Aldo Ziflaj

About Aldo Ziflaj

Aldo is a student of Computer Engineering and a programming addict. He spares his free time coding, whether mobile, web, or desktop programming. He is also a developer for Mozilla Albania team.

Java – Get current time and date

There are a couple of ways to get the current time and date in Java. You may get the number of milliseconds since January 1, 1970, 00:00:00 GMT using System.currentTimeMillis() and calculate the time by yourself (a problem given to beginners, but too much work if you are developing something), you may use a library not included in the JDK (like Joda-Time), or you may use java.util.Date and/or java.util.Calendar, these two Java SE classes. Note that here are some differences between them, which we will explore in this article.

In this example, I will show how to use each of them to get the date and time.

SimpleDateExample

Create a Java class called SimpleDateExample with the following source code:

package com.javacodegeeks.example;

import java.util.Date;

public class SimpleDateExample {

	public static void main(String[] args) {
		
		Date today = new Date();
		System.out.println("today: "+today.toString());

	}

}

This is the simplest usage of java.util.Date, where I “stringified” a Date instance. The output it gives is:

today: Sat Aug 09 11:30:50 PDT 2014

Of course, toString() is not the only method in java.util.Date. Although most of them are deprecated since JDK version 1.1, I will show their usage in the following example.

DateExample

Create a Java class called DateExample with the following source code:

package com.javacodegeeks.example;

import java.util.Date;

public class DateExample {

	public static void main(String[] args) {
		Date today = new Date();
		
		System.out.println("Today, the date is "+today.getDate());
		System.out.println("Today is the "+today.getDay()+" of the week");
		System.out.println("The time is "
					+today.getHours()+":"
					+today.getMinutes()+":"
					+today.getSeconds());
		System.out.println("This is the "+today.getMonth()+" month of the year");
		
		System.out.println(today.getTime()+" milliseconds have passed since Unix epoch");
		
	}

}

The output is this:

Today, the date is 9
Today is the 6 of the week
The time is 11:44:49
This is the 7 month of the year
1407609889718 milliseconds have passed since Unix epoch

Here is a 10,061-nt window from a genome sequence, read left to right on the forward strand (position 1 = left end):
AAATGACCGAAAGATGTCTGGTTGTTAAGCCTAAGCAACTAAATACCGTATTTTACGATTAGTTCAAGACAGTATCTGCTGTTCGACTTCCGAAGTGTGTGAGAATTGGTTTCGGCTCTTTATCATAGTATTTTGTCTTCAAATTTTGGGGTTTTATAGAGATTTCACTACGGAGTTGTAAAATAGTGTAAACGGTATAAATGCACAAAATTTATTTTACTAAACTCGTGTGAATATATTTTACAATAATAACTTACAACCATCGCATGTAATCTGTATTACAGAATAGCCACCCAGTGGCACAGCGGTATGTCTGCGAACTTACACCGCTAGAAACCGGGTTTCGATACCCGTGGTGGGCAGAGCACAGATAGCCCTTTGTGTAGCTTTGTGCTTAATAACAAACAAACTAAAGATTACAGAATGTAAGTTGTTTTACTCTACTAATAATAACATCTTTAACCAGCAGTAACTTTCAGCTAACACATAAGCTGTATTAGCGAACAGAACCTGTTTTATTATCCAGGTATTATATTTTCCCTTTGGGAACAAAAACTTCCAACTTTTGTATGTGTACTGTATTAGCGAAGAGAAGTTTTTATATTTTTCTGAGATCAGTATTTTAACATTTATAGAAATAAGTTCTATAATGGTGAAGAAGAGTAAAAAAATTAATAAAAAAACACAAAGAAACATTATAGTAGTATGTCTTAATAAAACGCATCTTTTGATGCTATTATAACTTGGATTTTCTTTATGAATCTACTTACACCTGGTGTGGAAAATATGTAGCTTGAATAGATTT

Almost all of the methods I used in this example are Deprecated since JDK version 1.1 (released in February 19, 1997). The only one which is not deprecated is getTime() method.

Of course, java.util.Date comes with a set of setter methods for the getters on the example above, and (of course) the setters too are deprecated. As you can read in the online JavaDoc of java.util.Date, most of its methods are replaced by java.util.Calendar methods.

SimpleCalendarExample

Now I will show you how to write the above example using the not-deprecated java.util.Calendar methods. Create a class called SimpleCalendarExample with the following source code:

package com.javacodegeeks.example;

import java.util.Calendar;

public class SimpleCalendarExample {

	public static void main(String[] args) {
		Calendar cal = Calendar.getInstance();
		
		//getting all the information from the Calendar instance
		System.out.println("Today, the date is "+cal.get(Calendar.DAY_OF_MONTH));
		System.out.println("Today is the "+cal.get(Calendar.DAY_OF_WEEK)+" of the week");
		System.out.println("The time is "
								+cal.get(Calendar.HOUR_OF_DAY)+":"
								+cal.get(Calendar.MINUTE)+":"
								+cal.get(Calendar.SECOND));
		System.out.println("This is the "+cal.get(Calendar.MONTH)+" month of the year");
		
		System.out.println("Today is "+cal.getTime());
		
	}

}

The output is almost the same as in the previous example:

Today, the date is 9
Today is the 7 of the week
The time is 12:5:9
This is the 7 month of the year
Today is Sat Aug 09 12:05:09 PDT 2014

As you can see in the line 8 of the code, you can’t create an instance of the java.util.Calendar class by using a Constructor, since it is a locale-sensitive class. In order to get information about the date, time, and other fields, we use the get() method by passing one of the final variables defined in the java.util.Calendar class. Of course, java.util.Calendar has the non-deprecated version of the deprecated methods in java.util.Date.

Download Code

Download
You can download the full source code of this example here : TimeAndDateExample

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